We’ve spoken a few times about how the customer’s journey is the start of any work that has the goal of improving the customer’s perceived experience. However, I know there are many questions about creating the journey and how it must be developed.
Firstly, a small disclaimer. With almost everything related to companies which develop their customers’s experience, there is no singular method. Many roads lead to Rome.
Nowadays most companies possess a mapped journey that looks somewhat like this:
I have worked with customer experience surveys since forever. In truth, since my second internship, still in college. I strive so that surveys are applied in the right moments and I know very well the benefits they bring.
But today I wanted to write to you about something that surveys will not bring to your company. I wanted to talk about attention to detail. That and how to ensure that the team is delivering the experience you’ve drawn.
We’ve already addressed power to the edges and you are all familiar with what I think about process rigidity. …
Last week we talked about one of the most important elements of a satisfaction survey: knowing what you’re monitoring.
As you can see, the Survey Rule helps us understand where each survey is present along the Customer’s Journey thus enlightening us as to which interaction influences each response.
Surveys are one of the main information sources for the study of current customer experience and development of hypotheses for the evolution of said experience’s perception by the customer. This makes it paramount that we exercise daily concern over the quality of the data gathered by us.
Our customer is the main…
Today (09/05) I’ve updated my LinkedIn. CX Trail now occupies a great part of my day and I’m thoroughly joyful for that. It deserved permanent stay.
CX Trail doesn’t only take up the days I spend writing for it, posting on LinkedIn or in meetings, War Rooms or revisions for it. It is possible and entirely probable that the majority of my waking hours are spent in the cogitation and studying it entails.
Yes, cogitation :)
I notice that the international CX scenery is bustling. …
Last week I launched a challenge which I really liked, to type in the “name of an entrepreneur” followed by the word “customer” on Google and read what comes up. This challenge came up as a response to a question I was asked which I couldn’t immediately answer.
Instinctively my answer would be a great “yes”, however, I needed more data to answer with propriety. In search of this data I went after the entrepreneurs I admire, companies which I’m a true fan of, so that I could understand how customer experience showed up in their radar.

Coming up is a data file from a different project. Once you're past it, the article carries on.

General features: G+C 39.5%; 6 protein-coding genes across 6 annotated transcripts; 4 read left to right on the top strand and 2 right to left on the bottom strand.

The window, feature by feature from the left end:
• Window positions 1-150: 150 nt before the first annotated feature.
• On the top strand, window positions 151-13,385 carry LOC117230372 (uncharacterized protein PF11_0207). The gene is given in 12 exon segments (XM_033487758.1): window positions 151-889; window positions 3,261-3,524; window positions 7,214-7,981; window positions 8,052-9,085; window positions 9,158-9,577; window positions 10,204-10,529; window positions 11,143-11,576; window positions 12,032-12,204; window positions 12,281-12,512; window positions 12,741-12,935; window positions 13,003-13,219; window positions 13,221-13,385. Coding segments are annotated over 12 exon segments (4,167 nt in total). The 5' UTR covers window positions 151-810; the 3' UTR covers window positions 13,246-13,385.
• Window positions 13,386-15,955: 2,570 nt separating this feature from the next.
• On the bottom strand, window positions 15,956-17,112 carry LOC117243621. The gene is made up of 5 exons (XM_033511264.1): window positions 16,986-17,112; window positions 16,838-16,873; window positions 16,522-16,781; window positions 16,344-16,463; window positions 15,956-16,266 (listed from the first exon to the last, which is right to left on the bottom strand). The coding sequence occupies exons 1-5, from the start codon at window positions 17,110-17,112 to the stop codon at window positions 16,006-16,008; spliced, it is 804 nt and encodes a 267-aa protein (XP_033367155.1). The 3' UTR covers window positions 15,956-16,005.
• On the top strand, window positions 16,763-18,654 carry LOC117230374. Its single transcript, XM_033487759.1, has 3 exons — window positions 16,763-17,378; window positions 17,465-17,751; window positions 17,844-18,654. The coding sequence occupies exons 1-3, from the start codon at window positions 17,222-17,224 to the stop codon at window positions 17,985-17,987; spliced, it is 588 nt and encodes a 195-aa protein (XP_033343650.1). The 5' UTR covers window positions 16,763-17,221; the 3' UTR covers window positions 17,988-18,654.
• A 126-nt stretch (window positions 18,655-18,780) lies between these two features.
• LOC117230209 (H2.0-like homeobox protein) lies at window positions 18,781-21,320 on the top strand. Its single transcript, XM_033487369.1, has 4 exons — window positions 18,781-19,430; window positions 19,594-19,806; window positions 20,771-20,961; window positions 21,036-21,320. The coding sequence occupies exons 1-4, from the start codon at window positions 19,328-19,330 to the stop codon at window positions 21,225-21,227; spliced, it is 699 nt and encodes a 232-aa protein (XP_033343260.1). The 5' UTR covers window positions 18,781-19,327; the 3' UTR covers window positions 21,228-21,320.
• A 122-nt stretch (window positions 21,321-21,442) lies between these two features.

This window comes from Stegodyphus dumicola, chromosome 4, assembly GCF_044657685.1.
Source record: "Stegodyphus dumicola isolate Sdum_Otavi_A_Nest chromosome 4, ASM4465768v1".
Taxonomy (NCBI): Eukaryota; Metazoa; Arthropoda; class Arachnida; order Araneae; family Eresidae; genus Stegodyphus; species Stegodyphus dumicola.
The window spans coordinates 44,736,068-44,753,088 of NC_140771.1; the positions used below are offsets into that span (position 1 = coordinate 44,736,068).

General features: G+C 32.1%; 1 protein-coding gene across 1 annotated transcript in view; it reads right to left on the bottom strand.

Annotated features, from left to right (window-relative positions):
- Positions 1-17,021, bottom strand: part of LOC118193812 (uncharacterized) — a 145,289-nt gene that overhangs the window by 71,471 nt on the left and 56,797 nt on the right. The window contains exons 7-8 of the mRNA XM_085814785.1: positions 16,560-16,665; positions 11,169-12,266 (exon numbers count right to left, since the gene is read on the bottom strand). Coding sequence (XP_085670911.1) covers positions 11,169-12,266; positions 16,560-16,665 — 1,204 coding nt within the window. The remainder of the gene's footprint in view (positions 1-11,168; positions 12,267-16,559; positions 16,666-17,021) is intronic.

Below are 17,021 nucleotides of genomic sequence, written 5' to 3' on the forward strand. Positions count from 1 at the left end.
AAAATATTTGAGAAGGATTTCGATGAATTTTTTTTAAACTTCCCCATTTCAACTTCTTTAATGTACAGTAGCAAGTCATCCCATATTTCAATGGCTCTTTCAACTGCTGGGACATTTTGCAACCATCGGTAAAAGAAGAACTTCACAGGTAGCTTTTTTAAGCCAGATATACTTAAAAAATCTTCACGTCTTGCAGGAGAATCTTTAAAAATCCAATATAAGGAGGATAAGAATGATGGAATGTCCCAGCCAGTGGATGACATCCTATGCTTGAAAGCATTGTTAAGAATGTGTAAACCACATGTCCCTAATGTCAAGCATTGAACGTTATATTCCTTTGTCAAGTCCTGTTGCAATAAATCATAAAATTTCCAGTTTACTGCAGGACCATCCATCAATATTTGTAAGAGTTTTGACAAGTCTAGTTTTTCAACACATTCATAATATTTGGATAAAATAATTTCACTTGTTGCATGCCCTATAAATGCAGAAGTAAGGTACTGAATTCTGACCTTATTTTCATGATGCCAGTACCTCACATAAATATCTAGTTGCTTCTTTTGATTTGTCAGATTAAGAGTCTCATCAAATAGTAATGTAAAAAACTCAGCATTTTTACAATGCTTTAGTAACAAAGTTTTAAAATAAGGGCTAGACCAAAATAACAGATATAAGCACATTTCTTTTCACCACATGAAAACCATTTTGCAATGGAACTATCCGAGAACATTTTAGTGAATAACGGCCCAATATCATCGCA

Looking for Brian…
Essa semana nosso artigo tem um tempero extra. Conversei com o Fernando Brancaccio, sócio e fundador da Fair Job, sobre a experiência do colaborador, ou EX (employee experience).
Antes de mais nada, uma vez escutei uma frase que acredito que resume bem o motivo de EX ser tão importante para a experiência do cliente final:
“Somente pessoas felizes podem fazer outras pessoas felizes.”
Se sua empresa não cuidar primeiro de seus funcionários jamais conseguirão oferecer uma verdadeira boa experiência aos seus clientes.
This week our article has extra spice. I’ve spoken with Fernando Brancaccio, founder and partner at Far Job, about employee experience or EX.
Before anything, I once heard a sentence which I believe sums up the reason EX is so important to the final customer’s experience:
“Only happy people can deliver happiness.”
If your company does not take care of your employees first it will never be able to offer a good experience to its customers.
Monitoring the NPS of hundreds of companies in the last years we perceived a standard behaviour: in the first 1 or 2 years, when a company begins monitoring NPS a fast increase in the score is noticed. After this period the company reaches a plateau and encounters extreme difficulty in continuing to improve the experience it offers its customers. Right around this period begins the board’s pressures to visualize CX’s ROI.
On this pattern I once heard the following remark: “I’ve monitored my NPS for two years now, why haven’t I become Nubank yet?” …
Whoever ‘offers’ the experience to the customer is not the CX Team.
The sentence above is worth rereading.
Your customer relates to your company throughout the many touchpoints along the customer’s journey. Who are those responsible for the design or the operation of these touchpoints? I imagine those responsible for those touchpoints are almost every other team, except the CX team.
It is marketing creating e-mails, copy, blogging our even the sales force, responsible for taking care of the relationship of the customers before they have signed contract. It may also be the development and product teams, responsible for creating…
That’s where the CX work comes in, to interpret how the company can offer the best experience during these interactions. Making more customers remember your brand in a more profound and positive fashion.
The final result is that when more customers think of your brand in such a way, more of them will shop again and higher the chance that they will recommend it, after all, they want to repeat that good feeling and they want to give access to that sentiment to more people.
To achieve this goal we must understand what can happen between an interaction of the…